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 Stacey Windeatt

Stacey Windeatt

PhD student


 01392 725693

 Washington Singer 302


Washington Singer Laboratories, University of Exeter, Perry Road, Prince of Wales Road, Exeter, EX4 4QG, UK


I graduated from the University of St. Andrews in 2008 with an honors degree in psychology. In 2011, I was awarded a 1+3 studentship from the ESRC on the interdisciplinary Health and Wellbeing pathway. I gained my Master’s degree in 2012 and I am currently working towards a doctoral degree. I am proud to be a part of the South West Doctoral Training Centre (SW DTC) registered across the Universities of Exeter, Bath and Bristol. I am a member of the Social, Environmental and Organisational research group (SEORG) within the school of Psychology and also the Psychology Applied to Health research group (PAtH) group within the Medical School. I am interested in rehabilitation following stroke and along with another PhD student, I coordinate the Action After Stroke group on St. Luke’s campus.

Broad research specialisms:

  • Stroke
  • Action Observation
  • Social Influence


MA (hons) Psychology, 2008 (University of St. Andrews)
MRes Health and Wellbeing, 2012 (University of Exeter)

Research group links


Research projects

Project Title: Action observation and social influence: The contribution of actor-observer relations in promoting recovery post stroke.


Funding Body: ESRC

Project Description: My research is on the role of social influence in action observation therapy for recovery following stroke. Action observation has been shown to be an effective tool for promoting movement post stroke. Observing others perform actions activates mirror neurons in the brain as if the observer was performing the actions themselves. Furthermore, these mirror neurons fire at a more rapid rate when the observer is similar to the observer. This is in agreement with literature from social psychology which tells us that our beliefs and behaviours are influence by those around us, especially when we perceive others to be similar to ourselves (in-group members).  Taken together this suggests that action observation therapy delivered by an in-group member, with whom the observer can identify with, may influence the outcomes of the therapy through improving motivation to perform the behaviour and enhancing self-efficacy in the observer.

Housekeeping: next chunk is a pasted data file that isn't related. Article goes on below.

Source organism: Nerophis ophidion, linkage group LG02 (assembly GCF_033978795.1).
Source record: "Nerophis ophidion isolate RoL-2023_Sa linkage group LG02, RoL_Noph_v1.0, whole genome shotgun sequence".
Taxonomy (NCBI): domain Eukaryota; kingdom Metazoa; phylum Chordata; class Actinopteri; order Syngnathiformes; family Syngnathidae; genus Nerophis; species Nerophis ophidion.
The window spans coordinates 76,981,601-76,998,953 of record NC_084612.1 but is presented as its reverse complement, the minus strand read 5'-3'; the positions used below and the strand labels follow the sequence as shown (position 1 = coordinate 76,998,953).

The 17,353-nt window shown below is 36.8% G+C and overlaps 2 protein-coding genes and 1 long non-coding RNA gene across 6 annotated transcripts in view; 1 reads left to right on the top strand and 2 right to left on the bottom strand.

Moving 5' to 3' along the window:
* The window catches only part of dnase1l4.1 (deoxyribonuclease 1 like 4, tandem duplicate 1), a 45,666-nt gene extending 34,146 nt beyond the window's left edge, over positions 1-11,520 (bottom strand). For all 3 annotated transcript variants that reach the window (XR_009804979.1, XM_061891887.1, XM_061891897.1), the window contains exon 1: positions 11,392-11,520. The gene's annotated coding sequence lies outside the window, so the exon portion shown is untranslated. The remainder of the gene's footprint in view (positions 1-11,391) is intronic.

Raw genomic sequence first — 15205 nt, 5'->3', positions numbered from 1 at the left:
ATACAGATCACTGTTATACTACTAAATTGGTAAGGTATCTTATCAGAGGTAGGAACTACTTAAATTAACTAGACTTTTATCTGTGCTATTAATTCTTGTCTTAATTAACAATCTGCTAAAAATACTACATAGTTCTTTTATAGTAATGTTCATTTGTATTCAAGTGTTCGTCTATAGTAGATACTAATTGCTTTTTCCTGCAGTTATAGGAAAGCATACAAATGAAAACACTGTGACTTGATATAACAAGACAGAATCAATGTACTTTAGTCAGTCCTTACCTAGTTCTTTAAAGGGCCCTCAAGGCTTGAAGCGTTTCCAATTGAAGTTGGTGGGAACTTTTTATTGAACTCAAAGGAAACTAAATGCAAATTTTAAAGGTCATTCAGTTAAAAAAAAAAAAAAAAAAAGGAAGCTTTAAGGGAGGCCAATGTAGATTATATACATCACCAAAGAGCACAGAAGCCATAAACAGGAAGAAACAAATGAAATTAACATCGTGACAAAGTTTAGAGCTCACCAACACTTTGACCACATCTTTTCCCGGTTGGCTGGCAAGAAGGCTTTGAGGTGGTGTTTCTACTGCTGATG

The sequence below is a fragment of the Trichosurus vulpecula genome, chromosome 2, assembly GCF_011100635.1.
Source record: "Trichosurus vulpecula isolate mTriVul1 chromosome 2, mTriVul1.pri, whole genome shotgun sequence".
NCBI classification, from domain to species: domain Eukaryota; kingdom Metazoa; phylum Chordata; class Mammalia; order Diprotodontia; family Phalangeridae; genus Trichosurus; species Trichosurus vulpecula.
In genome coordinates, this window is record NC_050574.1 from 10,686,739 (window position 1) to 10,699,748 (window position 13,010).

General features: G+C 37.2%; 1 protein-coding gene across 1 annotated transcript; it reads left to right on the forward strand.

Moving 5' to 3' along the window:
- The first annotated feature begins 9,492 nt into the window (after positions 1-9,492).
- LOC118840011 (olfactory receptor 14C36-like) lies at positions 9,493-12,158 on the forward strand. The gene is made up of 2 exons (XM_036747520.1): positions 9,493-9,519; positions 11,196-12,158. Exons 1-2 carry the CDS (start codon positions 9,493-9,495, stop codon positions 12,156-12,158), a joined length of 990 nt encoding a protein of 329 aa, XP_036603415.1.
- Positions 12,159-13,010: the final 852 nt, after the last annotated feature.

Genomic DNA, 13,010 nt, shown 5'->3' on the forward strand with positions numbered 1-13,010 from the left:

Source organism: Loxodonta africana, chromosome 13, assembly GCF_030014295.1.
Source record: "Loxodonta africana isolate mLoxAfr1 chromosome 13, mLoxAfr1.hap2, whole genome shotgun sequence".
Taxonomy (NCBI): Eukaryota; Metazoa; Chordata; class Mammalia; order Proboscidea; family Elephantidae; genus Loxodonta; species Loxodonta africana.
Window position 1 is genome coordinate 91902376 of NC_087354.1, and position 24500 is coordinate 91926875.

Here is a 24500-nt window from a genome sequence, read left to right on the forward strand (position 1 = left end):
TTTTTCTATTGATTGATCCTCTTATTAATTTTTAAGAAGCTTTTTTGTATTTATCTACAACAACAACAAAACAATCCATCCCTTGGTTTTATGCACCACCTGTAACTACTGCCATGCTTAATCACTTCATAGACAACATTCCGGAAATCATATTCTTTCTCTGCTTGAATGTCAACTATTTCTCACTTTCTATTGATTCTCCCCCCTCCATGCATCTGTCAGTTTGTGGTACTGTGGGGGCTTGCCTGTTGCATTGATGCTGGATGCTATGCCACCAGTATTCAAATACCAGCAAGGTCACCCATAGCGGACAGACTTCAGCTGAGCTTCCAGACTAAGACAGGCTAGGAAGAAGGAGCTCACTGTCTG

• Baldacchino, A., Hughes, Z., Kehoe, M., Blair, H., The, Y., Windeatt, S., & Crome, I. B. (2012). Cannabis psychosis: Examining the evidence for a distinctive psychopathology in a systematic and narrative review. The American Journal on Addictions, 21, S88-S98. Doi: 10.1111/j.1521-0391.2012.00295.x
  • Windeatt, S., Tarrant, M., Stathi, A., Dean, S., & Smith, J. (2013). The therapist-patient relationship in physical rehabilitation: The role of social influence on recovery. Poster presented at the annual meeting of the ESRC Student-Led Conference, University of Exeter [Awarded best poster].
  • Windeatt, S., Tarrant, M., Stathi, A., Dean, S., & Smith, J. (2014). Stroke survivors’ experiences of physical rehabilitation and the role of social influence: An interpretative phenomenology analysis. Oral presentation at the annual meeting of the British Psychological Society, Social Psychology Section Conference, Canterbury Christ Church University.


Supervision / Group

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